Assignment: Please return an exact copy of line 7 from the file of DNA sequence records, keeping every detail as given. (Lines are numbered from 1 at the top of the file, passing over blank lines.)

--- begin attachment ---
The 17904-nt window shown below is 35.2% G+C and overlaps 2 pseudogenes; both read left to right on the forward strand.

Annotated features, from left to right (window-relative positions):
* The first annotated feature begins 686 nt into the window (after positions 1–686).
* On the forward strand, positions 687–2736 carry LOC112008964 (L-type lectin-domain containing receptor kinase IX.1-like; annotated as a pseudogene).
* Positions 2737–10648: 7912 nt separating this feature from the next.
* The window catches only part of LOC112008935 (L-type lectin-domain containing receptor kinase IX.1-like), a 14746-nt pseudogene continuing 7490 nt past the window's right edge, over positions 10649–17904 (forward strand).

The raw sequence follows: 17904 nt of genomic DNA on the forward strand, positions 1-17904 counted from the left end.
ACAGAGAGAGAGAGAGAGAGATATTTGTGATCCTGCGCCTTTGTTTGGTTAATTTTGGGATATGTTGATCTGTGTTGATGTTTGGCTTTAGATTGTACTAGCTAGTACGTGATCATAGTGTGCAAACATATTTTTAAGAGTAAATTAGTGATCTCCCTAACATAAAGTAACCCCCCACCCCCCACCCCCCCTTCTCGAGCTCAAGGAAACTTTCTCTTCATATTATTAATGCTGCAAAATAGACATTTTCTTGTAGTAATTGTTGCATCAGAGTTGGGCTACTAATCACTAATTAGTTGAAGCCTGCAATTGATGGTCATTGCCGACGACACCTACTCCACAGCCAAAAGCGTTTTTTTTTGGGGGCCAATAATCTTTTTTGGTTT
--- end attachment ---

The raw sequence follows: 17904 nt of genomic DNA on the forward strand, positions 1-17904 counted from the left end.